June 20, 2006
Hard - but easyWeight wishes Oilers the best - but not at the expense of a Stanley Cup ring
By ROBERT TYCHKOWSKI -- Edmonton Sun
RALEIGH, N.C. -- Doug Weight could hardly even lift the trophy over his head, even with a shoulder that was frozen especially for the occasion.
"I got a shot between the second and third period," said the former Edmonton captain, who put his gear over his separated shoulder in anticipation of the celebration. "Then Edmonton scored a minute in. I thought, way to go Doug, way to jinx us."
It would be the only goal they got. And, after 19 long, anxious minutes, Weight finally realized his lifelong dream, even if he couldn't quite lift it all the way up.
"It was hard, but it was easy," he said. "It felt heavier than I thought it would, and I never did get it all the way up, but it felt good just the same.
"It was everything I heard about and saw and have been envious about all these years. I'm proud of it."
Proud to win it, proud of the way they won it, proud of who they had to beat to get it.
"We were playing a great team in Edmonton, a team that was going to fight," he said, adding a big part of him feels genuinely bad for his ex-team.
"I want success for them. It was awful tough for me going back there, playing against the guys I know and love.
"They gave me my start, showed confidence in me.
"For them to be at such a low point ... they should be proud. That's all I can tell them.
"I felt bad shaking their hands because a lot of them are really good friends of mine. They should keep their heads up. You know how great they played. They deserve to be here."
But they're not, he is, after 14 long seasons.
"It's one of the highest highs of my life, along with getting married and having kids. It's behind that, but it's there."
To go from struggling St. Louis to Stanley Cup champ has been an electrifying elevator ride.
"If I was going to get traded from a place I love - even though it was a tough year - I was proud of the way we handled ourselves. (But) it was going to be to a team that had a chance to play some playoff hockey. I just wanted that feeling back."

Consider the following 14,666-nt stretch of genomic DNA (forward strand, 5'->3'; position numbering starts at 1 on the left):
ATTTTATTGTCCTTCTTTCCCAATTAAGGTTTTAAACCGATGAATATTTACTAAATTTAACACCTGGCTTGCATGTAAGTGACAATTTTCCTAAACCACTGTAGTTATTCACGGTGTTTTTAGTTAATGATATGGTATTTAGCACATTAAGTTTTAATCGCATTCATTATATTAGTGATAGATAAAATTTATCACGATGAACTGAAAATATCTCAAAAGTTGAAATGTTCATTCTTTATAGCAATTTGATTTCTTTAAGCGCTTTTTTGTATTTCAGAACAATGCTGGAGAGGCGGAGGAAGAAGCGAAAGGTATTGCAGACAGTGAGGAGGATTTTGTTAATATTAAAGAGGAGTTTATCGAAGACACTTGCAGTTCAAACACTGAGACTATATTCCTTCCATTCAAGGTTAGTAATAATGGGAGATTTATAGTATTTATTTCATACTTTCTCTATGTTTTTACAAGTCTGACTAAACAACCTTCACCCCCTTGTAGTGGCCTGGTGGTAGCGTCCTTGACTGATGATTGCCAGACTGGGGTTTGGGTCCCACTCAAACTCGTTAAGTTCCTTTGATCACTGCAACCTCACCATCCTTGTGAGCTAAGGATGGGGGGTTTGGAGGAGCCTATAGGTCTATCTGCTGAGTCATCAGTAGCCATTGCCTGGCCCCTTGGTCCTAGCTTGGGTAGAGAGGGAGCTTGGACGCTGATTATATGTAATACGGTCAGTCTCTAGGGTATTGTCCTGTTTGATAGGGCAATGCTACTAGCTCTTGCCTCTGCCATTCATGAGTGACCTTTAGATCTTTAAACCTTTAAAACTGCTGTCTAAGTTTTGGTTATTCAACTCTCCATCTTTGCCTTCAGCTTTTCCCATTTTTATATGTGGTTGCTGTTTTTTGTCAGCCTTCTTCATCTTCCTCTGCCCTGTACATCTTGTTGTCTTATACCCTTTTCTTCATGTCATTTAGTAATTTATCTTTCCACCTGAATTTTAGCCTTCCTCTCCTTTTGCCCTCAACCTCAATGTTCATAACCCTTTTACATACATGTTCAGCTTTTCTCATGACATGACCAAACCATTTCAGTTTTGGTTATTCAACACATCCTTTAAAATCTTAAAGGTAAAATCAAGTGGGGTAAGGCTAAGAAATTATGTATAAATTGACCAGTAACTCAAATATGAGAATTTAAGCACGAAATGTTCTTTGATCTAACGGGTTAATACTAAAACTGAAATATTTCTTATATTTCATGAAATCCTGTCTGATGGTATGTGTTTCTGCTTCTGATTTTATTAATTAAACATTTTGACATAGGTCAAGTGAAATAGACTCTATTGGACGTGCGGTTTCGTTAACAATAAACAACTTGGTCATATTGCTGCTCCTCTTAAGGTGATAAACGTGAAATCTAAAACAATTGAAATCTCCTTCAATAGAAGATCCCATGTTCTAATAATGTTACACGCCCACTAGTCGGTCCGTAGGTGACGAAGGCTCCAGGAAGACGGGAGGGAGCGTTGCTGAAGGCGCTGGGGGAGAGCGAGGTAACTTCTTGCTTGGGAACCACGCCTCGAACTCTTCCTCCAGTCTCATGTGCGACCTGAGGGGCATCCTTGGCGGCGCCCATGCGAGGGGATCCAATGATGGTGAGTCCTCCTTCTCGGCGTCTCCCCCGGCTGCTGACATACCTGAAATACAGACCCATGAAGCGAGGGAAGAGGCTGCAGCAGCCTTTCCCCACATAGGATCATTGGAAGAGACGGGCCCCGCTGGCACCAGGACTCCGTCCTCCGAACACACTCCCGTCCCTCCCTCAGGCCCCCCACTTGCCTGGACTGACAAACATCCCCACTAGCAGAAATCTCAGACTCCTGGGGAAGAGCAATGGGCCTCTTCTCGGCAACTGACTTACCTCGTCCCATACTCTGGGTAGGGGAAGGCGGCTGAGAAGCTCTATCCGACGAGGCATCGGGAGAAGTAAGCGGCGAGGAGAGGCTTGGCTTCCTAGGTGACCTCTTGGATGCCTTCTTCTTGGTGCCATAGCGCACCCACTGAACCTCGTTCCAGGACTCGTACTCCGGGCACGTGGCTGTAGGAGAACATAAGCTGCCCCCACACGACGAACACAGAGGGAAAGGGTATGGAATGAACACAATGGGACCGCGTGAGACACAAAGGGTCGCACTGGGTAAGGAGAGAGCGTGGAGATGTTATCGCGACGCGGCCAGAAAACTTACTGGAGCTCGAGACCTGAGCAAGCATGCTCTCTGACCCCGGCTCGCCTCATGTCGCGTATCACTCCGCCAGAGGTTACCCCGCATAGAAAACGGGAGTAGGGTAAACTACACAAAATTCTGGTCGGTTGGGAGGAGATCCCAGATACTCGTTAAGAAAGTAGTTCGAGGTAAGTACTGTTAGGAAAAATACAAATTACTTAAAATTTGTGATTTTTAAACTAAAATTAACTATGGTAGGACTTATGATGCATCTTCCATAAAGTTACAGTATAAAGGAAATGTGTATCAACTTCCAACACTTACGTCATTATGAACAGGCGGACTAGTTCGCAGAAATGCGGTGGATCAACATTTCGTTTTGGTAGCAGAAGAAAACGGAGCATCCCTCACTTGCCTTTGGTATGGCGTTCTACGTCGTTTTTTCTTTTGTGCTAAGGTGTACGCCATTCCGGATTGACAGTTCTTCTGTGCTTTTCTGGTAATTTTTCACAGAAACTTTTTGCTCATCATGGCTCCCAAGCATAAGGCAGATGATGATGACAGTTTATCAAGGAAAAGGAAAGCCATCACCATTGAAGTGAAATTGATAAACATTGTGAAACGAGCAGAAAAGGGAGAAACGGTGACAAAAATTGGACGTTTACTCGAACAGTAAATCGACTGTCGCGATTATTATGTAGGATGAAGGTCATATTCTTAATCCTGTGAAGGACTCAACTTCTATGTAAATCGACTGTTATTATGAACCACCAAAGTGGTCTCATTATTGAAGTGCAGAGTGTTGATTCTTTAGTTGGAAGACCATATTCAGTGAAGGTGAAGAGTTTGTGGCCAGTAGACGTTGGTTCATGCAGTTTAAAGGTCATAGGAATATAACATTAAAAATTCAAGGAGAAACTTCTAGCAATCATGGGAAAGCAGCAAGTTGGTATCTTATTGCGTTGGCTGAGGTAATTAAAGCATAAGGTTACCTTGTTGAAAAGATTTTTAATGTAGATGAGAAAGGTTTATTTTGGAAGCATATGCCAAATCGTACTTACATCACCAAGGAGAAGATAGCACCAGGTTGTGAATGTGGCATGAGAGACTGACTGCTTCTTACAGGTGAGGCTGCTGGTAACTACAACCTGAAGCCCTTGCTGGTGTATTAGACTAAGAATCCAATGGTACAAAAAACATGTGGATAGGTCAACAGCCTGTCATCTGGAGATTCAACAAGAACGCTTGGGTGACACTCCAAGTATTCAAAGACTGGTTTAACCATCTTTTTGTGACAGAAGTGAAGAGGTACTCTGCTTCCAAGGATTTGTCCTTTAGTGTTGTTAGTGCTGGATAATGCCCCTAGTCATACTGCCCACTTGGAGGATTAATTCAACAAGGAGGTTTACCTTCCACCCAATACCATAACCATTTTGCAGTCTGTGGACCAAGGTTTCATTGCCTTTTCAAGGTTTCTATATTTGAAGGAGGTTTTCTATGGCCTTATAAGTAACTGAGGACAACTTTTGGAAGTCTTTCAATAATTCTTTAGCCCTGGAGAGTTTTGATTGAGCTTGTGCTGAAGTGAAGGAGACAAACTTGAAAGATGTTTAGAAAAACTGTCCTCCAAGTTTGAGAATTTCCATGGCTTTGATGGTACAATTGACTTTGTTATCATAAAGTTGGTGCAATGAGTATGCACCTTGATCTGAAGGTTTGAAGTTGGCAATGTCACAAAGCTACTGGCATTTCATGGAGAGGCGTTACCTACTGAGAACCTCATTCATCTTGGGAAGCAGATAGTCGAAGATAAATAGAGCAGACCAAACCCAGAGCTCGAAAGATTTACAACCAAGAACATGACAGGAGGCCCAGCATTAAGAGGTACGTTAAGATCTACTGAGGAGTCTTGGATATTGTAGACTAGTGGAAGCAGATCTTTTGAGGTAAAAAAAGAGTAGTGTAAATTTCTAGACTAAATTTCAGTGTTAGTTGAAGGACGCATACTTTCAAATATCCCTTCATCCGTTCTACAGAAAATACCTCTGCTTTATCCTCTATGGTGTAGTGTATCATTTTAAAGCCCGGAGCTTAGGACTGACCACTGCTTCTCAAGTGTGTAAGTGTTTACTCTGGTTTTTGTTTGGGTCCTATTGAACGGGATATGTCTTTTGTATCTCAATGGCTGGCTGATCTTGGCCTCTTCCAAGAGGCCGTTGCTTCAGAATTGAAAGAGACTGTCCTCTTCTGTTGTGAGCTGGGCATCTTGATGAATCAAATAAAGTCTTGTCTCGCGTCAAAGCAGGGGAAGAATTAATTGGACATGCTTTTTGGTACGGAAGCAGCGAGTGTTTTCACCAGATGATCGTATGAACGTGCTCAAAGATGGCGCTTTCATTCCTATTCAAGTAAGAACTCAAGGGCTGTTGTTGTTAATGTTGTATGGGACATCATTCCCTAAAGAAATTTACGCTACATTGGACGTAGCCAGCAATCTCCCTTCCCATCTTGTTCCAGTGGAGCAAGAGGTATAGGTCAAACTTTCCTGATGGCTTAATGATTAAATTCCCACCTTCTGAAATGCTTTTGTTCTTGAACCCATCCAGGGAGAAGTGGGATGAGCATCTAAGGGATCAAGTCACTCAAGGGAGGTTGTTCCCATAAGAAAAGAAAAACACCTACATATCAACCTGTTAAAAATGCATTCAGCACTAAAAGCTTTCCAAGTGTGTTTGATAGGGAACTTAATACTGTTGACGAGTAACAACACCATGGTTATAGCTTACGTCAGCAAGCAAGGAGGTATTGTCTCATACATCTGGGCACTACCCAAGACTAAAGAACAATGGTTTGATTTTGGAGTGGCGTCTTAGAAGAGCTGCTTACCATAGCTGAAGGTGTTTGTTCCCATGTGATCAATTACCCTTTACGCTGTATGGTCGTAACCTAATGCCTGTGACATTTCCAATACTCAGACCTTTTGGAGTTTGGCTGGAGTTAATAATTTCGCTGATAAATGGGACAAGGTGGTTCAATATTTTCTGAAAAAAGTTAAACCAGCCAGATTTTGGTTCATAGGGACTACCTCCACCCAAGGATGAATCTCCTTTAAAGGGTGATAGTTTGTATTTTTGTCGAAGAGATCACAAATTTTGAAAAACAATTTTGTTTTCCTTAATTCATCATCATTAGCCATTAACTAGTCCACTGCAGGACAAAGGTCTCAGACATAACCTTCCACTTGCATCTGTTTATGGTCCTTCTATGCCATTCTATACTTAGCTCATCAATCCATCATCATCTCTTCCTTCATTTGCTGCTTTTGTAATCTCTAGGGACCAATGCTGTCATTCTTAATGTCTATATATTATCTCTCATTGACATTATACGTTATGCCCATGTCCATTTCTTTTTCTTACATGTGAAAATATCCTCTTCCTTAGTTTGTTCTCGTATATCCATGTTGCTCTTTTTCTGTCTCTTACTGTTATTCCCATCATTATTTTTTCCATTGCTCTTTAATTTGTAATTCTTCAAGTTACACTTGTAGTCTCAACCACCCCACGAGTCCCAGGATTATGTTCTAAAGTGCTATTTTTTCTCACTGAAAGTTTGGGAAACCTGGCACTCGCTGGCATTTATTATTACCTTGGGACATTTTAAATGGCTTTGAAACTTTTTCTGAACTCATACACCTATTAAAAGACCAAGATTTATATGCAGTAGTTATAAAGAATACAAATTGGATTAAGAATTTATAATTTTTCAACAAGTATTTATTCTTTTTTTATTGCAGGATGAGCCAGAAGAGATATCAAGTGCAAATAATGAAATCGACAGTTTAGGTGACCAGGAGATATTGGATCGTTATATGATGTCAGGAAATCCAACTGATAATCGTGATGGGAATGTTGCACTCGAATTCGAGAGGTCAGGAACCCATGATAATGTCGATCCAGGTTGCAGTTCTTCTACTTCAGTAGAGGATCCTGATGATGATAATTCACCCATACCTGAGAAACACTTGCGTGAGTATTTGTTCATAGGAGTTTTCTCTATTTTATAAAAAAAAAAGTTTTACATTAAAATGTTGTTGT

Enter the Canes, who made him an offer he couldn't refuse.
"It's a wonderful thing to be told on the phone: 'Waive your no-trade clause because you're a big piece of the puzzle that's going to get us the Cup.' That was exciting to have that faith put in me.
"They were an honest organization up front about what my role was going to be and everything they said was true, including we're going to win the Stanley Cup.
"I feel very fortunate to be part of this organization. It's an amazing group of guys, an organization that has a tremendous amount of belief."
Weight, knocked from the series by a Raffi Torres-Chris Pronger sandwich in Game 5, took the morning skate yesterday to see if there might be a way he could play, but there just wasn't, and he resigned himself to the fact he'd have to sit this one out.
'100% COULDN'T PLAY'
"I couldn't have played a Game 7 in a month," he said. "I did everything I could. I'd be remiss if I didn't try, get a shot and go out there and try it in practice. But I absolutely 100% couldn't play hockey. It was an easy decision. I'm not going to hurt my team."
They respected him for that, knowing how much it would kill them not to play.
"I give Dougie a lot of credit," said Kevyn Adams.
"He wanted to be out there as much as anyone in the world. When I talked to him this morning ... he said, 'I'll meet you over the boards when we win this thing.'
"And he did."